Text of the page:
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Anorak | Facebook and Google stuff the fake news turkey

Facebook and Google stuff the fake news turkey

by | 14th, April 2017

Thanks to the Facebook system you can know what is and is not fake news. In “How to spot fake news” Facebook offers its millions of slack-jawed readers 10 tips for spotting fake news. One signal points to bad spelling. Apparently, all true news sources have impeccable spelling. The Guardian is doomed, as is anything seen through the prism of Google translate.

Adam Mosseri, head of Facebook’s newsfeed, explains the purge on fake news: “False news is harmful to our community, it makes the world less informed, and it erodes trust.” Doesn’t it make the world more informed, albeit with more questionable news and facts? Mosseri says  Facebook’s missive is “an educational tool to help people spot false news”.

No longer a handy tool for bragging about your kids, reaching out to mates and simple, glorious entertainment, Facebook is now a text book from which we can all look and learn. It is devoid of bias. It just present the facts. Really.

And where one follows the fake news trend, another follows the follower. Google has created “Fact Check”. Click on it and Google will show you which stories have been checked and given the Google seal of approval. “We think it’s still helpful for people to understand the degree of consensus around a particular claim and have clear information on which sources agree,” says  Google . “As we make fact checks more visible in search results, we believe people will have an easier time reviewing and assessing these fact checks, and making their own informed opinions.”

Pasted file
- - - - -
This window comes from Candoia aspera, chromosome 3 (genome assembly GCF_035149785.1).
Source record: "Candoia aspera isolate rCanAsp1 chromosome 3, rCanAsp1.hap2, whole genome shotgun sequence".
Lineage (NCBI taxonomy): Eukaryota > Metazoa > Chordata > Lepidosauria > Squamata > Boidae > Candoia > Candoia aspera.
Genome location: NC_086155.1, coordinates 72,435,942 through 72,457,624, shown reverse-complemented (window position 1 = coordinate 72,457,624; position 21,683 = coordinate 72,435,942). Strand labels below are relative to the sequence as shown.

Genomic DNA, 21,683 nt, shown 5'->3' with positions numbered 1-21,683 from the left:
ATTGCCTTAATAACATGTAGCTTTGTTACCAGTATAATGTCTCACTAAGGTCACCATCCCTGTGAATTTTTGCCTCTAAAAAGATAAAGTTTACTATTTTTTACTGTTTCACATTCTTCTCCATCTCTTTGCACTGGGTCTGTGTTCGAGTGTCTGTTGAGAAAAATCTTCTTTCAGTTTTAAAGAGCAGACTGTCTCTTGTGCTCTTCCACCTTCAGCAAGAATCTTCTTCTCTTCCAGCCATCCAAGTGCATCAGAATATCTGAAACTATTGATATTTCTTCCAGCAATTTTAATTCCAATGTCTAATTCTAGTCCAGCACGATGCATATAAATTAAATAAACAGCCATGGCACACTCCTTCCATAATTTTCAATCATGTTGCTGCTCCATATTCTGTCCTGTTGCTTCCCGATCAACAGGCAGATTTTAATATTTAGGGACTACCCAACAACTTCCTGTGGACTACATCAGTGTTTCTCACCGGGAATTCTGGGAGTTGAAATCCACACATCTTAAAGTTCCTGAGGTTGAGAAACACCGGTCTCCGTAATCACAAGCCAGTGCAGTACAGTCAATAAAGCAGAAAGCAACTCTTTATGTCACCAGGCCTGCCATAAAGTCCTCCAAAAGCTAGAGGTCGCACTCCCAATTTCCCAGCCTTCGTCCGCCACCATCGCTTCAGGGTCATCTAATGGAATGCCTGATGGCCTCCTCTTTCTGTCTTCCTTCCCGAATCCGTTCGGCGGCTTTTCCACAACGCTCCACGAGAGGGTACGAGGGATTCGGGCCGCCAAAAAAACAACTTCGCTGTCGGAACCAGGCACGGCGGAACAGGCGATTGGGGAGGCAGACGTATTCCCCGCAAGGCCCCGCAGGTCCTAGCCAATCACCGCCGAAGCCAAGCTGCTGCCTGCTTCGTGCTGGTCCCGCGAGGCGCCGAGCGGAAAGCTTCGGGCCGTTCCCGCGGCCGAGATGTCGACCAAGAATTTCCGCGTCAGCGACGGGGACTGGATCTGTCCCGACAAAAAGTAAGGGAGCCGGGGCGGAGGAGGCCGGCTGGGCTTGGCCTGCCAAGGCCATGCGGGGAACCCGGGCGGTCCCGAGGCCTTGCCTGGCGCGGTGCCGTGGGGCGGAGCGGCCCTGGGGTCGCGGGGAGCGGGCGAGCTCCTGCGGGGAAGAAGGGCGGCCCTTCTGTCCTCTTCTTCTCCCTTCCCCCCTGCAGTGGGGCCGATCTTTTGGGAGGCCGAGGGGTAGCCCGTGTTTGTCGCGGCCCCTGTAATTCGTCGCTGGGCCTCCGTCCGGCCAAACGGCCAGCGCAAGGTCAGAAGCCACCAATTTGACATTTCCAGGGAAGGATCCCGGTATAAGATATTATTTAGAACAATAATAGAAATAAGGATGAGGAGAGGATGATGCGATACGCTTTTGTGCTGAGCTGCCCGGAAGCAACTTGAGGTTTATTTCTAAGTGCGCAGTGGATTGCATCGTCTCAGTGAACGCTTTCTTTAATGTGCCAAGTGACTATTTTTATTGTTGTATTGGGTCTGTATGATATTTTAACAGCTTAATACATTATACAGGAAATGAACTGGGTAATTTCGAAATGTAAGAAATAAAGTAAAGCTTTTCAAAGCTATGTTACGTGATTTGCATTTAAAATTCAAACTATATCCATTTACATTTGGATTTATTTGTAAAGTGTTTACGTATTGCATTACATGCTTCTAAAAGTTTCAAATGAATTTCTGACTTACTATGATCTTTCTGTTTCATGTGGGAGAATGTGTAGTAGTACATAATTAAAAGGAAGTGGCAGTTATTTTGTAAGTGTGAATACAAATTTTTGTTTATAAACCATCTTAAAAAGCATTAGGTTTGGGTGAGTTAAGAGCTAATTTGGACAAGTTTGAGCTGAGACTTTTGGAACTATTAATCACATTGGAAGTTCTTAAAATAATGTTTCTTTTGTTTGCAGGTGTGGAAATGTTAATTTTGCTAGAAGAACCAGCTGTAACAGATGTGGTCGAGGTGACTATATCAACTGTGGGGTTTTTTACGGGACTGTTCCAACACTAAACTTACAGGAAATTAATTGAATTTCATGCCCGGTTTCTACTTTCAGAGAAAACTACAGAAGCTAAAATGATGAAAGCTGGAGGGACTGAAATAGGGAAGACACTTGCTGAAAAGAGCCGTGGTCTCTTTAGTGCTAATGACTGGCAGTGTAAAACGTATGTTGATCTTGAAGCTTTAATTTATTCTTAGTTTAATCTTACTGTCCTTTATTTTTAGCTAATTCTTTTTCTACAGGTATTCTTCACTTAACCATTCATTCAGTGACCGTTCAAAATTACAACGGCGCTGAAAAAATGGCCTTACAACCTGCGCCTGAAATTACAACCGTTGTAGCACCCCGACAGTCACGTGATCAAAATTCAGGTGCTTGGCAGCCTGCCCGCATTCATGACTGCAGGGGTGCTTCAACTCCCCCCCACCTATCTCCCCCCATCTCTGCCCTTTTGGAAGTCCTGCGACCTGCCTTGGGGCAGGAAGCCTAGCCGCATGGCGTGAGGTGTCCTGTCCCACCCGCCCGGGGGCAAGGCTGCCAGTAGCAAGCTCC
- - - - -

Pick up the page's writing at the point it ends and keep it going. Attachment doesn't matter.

Who checks the checkers? And why should consensus be more trustworthy than contrarianism?

 Adding :

The Californian tech giant announced on Friday that it is rolling out globally a feature in its search and news results that will assess the authenticity of information shown.

Google isn’t doing this fact-checking itself: Instead, it’s relying on respected independent fact-checking organisations like PolitiFact and Snopes to provide the info.

Any hint of bias there?

 

fake news

 

Investors should go long on shoe leather. All those internet hacks pounding the news beat to reach the root of the story will be a joy to watch. These New Cops will find the secret insider who demanded secrecy and hold them to the light. Good luck! (Tip 1: carry cash. Lots of it.)

Shannon Love adds:

Secrecy is so integral to the production of news stories that several recent scandals have occurred because even the editors and publishers do not always know who all of journalist sources are.

This system only works if the consumers trust the media to honestly and accurately transmit the information from the secret sources. Once an iota of doubt about the reporting arises both the story and the organization’s brand is in danger.

The internet era works against old fashion media secrecy. Many more people can ask many more questions about every story. Any potential inaccuracies are brought to light nearly instantly. The old media institutions are then required to justify their stories or risk losing the critical assumption of trust. But they often can’t justify their stories without burning their sources. Bloggers have no economic interest in secrecy. They can tell

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Posted: 14th, April 2017 | In: Key Posts, News Comment | Follow the Comments on our RSS feed: RSS 2.0 | TrackBack | Permalink

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